“Education – Convention Article 24 Clause 2 (a) and (b)
The United Kingdom Government is committed to continuing to develop an inclusive system where parents of disabled children have increasing access to mainstream schools and staff, which have the capacity to meet the needs of disabled children. The General Education System in the United Kingdom includes mainstream and special schools, which the UK Government understands is allowed under the Convention.”
Inclusion in the 2014 Code of Practice
We notice very little emphasis in the SEND Code of Practice or in Government initiatives to develop this increasing capacity. In fact in recent years, a large increase in numbers of parents seeking special schools in would suggest a reduction in capacity to meet the needs of disabled children.
The population of maintained special schools has gone from 87,010 in 2007 to 105,365 in 2016. Add to this the number of children with an SEN statement or a new Education, Health and Care Plan (EHCP) in independent schools has risen over the same period from 7,760 to 13,500. This is a definite trend away from mainstream in terms of placement.
The Government's UNCRPD Reservation
The UK Government also placed a Reservation against Article 24 which states:
Reservation: “Education – Convention Article 24 Clause 2 (a) and 2 (b)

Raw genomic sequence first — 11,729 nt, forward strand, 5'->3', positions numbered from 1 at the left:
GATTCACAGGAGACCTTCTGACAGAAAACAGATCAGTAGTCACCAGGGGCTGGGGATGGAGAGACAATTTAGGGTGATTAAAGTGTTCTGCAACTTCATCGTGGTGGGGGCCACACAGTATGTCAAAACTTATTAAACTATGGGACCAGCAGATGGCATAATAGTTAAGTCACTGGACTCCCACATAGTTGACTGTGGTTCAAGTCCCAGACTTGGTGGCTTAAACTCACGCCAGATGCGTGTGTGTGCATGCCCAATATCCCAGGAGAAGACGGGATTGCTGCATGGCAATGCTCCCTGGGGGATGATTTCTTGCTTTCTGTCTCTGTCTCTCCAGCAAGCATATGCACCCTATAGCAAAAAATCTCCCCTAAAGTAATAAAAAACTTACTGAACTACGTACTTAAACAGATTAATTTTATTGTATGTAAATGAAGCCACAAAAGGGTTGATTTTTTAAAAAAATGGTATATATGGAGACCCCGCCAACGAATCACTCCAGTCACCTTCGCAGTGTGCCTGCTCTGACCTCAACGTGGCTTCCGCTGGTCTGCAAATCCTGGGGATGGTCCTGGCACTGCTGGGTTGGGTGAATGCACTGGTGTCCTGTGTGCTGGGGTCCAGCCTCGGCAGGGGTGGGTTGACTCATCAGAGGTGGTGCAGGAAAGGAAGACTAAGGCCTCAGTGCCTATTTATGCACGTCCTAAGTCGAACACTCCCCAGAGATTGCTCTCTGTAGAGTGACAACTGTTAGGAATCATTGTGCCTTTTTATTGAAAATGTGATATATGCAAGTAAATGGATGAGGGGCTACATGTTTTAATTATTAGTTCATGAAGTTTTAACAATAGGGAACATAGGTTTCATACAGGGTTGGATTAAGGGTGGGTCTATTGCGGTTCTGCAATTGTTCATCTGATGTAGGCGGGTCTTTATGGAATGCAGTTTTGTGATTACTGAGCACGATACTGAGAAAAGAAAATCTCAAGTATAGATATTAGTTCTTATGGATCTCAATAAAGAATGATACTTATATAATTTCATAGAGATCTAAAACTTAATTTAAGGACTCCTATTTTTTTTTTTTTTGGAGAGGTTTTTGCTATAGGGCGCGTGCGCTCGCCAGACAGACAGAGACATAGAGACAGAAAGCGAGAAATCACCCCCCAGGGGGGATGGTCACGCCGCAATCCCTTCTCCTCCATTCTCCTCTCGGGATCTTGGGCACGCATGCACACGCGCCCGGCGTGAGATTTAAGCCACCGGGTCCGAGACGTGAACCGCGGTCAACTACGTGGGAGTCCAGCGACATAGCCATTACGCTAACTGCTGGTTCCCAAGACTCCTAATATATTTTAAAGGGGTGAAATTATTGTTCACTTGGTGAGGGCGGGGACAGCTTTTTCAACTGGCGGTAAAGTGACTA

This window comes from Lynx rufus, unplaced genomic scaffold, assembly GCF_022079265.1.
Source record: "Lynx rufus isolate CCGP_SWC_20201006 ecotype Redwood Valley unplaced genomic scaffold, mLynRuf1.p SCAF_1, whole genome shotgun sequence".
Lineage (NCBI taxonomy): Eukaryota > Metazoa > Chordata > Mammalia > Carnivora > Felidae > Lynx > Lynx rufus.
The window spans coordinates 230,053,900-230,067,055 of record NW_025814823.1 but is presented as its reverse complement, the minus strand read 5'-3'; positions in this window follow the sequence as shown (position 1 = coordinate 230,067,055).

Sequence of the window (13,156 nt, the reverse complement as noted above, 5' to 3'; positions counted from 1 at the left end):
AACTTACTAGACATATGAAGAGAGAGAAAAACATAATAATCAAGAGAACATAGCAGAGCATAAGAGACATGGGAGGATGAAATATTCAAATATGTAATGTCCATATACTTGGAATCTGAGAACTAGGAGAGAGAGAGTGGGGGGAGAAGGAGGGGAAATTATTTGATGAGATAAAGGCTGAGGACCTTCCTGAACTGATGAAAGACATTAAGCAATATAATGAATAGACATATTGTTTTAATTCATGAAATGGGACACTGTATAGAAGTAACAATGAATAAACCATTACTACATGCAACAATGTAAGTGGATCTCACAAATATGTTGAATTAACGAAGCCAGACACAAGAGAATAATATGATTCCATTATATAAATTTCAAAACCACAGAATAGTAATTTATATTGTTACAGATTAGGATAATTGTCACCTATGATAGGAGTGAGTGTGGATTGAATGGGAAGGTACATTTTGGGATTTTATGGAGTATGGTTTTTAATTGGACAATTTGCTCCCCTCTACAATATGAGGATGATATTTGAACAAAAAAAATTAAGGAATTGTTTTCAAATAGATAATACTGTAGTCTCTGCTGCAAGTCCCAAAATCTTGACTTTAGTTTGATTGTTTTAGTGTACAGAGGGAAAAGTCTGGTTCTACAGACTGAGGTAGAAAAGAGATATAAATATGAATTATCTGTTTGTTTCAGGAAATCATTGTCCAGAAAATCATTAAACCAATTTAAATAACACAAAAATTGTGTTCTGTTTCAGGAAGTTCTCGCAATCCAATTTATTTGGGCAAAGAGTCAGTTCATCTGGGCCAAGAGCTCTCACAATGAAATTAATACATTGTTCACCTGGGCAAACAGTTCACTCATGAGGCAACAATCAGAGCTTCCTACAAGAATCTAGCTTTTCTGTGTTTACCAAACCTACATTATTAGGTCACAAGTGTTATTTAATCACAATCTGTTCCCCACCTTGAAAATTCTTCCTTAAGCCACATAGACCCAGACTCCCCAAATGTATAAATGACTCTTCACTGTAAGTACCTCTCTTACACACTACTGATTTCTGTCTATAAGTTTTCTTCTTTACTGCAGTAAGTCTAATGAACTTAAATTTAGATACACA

The United Kingdom reserves the right for disabled children to be educated outside their local community where more appropriate education provision is available elsewhere. Nevertheless, parents of disabled children have the same opportunity as other parents to state a preference for the school at which they wish their child to be educated”.
This reservation has, among other things, allowed local authorities to send increasing numbers of adolescents and young adults with SEND away to institutions many miles from their homes, which the Lenehan inquiry is currently examining.
Adverse Impact of other education reforms
The main problem is that the SEND reforms are not a leading part of the Government’s education changes. Its policies all militate against the inclusion of children and young people and those with special educational needs. These include the push for more selection with grammar schools; setting up more free schools, especially special schools; the reduction in real funding and reorganisation of funding to one national formula; the introduction of a new knowledge based, narrower curriculum; more testing of our children; the abolition of national curriculum levels and the loss of parental control through the replacement of governors with proprietors of academy chains.
What disabled children and young people need